Matheson testing is just beginning and it may be that a connection to Colla Uais can be confirmed here, as well. Clans are also using genetic testing to help define the different branches of the clan. For instance, through DNA testing, Clan Matheson might be able to determine the genetic signature of Murchadh Buidhe, progenitor of many Lochalsh Mathesons. We could also see if the Sutherland Mathesons and Lochalsh Mathesons have similar genetics. Individuals who cannot trace their lines back to Scotland, may be able to match with someone else who can do so. In clans which have processed a number of tests, some individuals have been able to locate long-lost cousins. Some have given permission to have their results transferred to the Genographic Project, sponsored by National Geographic, which is tracing the migration roots of mankind. For further details you can refer to their website www.genographic.com. The clan earns no money from this processing, nor does the project administrator benefit financially. Participation is strictly voluntary and the process is simple. A kit containing two swabs and two vials is mailed to the participant who then swabs the inside of their cheek and mails the vials back to the lab for processing at the University of Arizona, USA. Personal information is protected.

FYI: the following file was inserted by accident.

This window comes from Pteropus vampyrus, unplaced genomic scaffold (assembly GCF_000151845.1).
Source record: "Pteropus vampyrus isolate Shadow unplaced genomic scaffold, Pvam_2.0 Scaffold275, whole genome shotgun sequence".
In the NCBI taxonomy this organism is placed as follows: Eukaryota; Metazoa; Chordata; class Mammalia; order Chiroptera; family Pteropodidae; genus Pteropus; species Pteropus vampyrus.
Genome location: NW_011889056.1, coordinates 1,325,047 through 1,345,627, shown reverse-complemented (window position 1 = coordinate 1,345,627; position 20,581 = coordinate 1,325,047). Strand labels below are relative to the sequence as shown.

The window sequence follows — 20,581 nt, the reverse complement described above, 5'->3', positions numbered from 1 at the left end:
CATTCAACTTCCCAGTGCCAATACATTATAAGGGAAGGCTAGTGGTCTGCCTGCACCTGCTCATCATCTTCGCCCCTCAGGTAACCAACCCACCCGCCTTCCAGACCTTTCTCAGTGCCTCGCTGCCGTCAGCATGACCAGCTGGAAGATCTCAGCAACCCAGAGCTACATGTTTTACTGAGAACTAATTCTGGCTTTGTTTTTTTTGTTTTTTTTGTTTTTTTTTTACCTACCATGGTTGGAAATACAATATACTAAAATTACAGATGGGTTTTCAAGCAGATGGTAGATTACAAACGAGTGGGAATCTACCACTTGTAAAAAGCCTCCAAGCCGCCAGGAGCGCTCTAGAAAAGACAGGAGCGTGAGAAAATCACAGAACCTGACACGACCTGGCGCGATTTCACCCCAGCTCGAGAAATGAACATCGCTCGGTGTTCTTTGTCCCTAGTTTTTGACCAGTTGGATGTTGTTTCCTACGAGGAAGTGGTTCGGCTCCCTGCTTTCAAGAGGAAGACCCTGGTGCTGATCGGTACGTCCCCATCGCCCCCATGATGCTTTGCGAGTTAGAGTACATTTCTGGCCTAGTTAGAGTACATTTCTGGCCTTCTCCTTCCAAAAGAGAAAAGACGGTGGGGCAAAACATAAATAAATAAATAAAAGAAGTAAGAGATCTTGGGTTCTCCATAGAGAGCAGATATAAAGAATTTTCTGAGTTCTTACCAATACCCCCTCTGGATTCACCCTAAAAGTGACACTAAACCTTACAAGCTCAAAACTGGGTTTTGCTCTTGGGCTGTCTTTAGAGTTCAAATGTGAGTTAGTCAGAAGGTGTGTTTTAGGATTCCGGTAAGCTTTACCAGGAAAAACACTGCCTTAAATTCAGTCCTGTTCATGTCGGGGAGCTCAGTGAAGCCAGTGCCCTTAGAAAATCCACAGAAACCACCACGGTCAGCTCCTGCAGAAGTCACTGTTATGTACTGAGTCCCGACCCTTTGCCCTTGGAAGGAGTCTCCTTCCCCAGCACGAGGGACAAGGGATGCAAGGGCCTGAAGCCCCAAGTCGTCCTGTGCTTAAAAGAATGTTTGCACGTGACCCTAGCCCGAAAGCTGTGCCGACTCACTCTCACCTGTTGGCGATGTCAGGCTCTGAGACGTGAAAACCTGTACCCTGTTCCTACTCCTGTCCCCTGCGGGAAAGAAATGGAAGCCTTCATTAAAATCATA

To order a DNA test, click here but please note that, at the moment, we unable to offer the clear advice that we would like to on the best choice of test.
To read the latest reports from the DNA project, click here.
To email the Clan DNA Project Administrator, click here.
As yet, the Canadian branch of the Society does not yet host a website. Should this change, we will include a direct link to it, as and when it becomes available. In the interim, please contact one of the officers above, for further assistance.
We've amassed a number of photos over the years of locations and buildings with a Matheson connection, our Chiefs and Clan emblems, and from events, most recently from the Edinburgh Tattoo of 2017. Aside from the examples included in the gallery above this link (click on the images) and elsewhere on this website, you'll find a wealth of further images on the UK branch website: Click here for a direct link.
Our Facebook page is also being developed as a source of interesting and useful material and as such is a good place to view photos, submitted by both the Society and members alike. If you've any photos of your own, that you feel are notable and worthy of inclusion, then do please post them up. We would love to see them.